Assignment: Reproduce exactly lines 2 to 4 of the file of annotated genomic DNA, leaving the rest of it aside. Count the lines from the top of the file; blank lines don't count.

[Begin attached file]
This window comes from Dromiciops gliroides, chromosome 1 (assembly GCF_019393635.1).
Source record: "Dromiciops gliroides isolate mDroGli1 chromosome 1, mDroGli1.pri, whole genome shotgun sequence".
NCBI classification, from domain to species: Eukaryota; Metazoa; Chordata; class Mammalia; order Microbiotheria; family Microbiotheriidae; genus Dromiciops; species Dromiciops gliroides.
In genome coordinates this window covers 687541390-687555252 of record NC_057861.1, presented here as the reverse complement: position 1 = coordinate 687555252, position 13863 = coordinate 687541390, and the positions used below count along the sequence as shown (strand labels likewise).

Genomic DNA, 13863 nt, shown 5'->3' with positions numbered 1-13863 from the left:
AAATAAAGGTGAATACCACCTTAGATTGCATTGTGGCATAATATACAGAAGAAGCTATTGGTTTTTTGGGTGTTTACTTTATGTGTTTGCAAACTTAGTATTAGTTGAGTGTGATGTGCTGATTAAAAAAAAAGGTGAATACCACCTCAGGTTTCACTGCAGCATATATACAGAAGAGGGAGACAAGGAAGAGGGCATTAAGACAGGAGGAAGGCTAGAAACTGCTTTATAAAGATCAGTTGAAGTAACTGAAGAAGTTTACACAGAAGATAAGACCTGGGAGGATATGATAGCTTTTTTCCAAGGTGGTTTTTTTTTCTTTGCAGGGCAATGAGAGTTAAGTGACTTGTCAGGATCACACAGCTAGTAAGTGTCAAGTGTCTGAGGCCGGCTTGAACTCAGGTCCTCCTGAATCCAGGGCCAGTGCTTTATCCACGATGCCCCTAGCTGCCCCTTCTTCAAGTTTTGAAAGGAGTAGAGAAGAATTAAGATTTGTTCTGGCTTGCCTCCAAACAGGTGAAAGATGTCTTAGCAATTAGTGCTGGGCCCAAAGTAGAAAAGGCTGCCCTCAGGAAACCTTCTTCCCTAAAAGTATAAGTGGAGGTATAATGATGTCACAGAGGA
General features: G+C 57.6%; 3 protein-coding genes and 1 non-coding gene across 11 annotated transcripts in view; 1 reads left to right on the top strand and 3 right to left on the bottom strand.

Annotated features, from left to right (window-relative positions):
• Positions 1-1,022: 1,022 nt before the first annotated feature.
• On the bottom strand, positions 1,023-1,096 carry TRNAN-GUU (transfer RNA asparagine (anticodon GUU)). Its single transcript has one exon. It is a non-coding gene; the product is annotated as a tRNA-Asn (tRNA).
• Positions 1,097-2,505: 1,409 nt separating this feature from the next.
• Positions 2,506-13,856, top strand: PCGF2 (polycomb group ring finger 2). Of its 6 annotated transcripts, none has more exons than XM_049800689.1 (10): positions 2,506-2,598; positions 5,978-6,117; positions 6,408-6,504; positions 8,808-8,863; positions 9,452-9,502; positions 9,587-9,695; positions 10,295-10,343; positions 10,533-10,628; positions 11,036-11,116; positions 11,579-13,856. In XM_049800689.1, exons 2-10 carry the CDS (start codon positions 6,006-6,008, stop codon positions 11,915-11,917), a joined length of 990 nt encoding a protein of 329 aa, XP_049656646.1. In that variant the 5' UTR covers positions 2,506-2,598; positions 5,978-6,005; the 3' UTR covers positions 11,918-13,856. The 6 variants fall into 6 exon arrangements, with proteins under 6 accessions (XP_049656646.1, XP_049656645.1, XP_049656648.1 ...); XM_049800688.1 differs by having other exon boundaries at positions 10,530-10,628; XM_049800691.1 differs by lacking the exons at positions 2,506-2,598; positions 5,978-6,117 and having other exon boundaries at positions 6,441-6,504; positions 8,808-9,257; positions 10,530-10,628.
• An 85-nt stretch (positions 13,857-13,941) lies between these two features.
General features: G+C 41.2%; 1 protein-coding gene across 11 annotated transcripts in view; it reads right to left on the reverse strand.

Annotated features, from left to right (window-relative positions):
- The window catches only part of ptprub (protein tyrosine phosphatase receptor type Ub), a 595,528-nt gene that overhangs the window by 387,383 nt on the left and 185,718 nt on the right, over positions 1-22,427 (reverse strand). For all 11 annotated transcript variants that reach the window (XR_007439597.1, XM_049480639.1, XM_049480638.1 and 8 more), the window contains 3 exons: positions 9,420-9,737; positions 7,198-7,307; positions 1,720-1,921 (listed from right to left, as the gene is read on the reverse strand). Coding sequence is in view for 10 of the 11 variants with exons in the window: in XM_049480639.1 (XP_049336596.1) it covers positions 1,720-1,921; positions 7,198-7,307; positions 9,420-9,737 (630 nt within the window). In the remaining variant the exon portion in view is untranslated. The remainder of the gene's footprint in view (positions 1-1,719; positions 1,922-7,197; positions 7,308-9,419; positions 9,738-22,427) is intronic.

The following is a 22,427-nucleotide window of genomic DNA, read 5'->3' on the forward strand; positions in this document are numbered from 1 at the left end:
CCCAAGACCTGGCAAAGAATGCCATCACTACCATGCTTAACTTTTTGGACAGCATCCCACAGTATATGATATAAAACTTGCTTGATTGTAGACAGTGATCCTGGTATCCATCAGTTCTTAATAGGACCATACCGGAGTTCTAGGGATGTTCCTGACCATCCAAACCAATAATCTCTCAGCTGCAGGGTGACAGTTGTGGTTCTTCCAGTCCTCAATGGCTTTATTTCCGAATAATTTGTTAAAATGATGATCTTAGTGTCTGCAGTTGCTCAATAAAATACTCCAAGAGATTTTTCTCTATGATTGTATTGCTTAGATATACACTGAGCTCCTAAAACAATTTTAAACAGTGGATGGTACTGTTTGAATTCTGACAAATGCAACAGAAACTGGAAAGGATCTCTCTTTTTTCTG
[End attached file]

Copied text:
Source record: "Dromiciops gliroides isolate mDroGli1 chromosome 1, mDroGli1.pri, whole genome shotgun sequence".
NCBI classification, from domain to species: Eukaryota; Metazoa; Chordata; class Mammalia; order Microbiotheria; family Microbiotheriidae; genus Dromiciops; species Dromiciops gliroides.
In genome coordinates this window covers 687541390-687555252 of record NC_057861.1, presented here as the reverse complement: position 1 = coordinate 687555252, position 13863 = coordinate 687541390, and the positions used below count along the sequence as shown (strand labels likewise).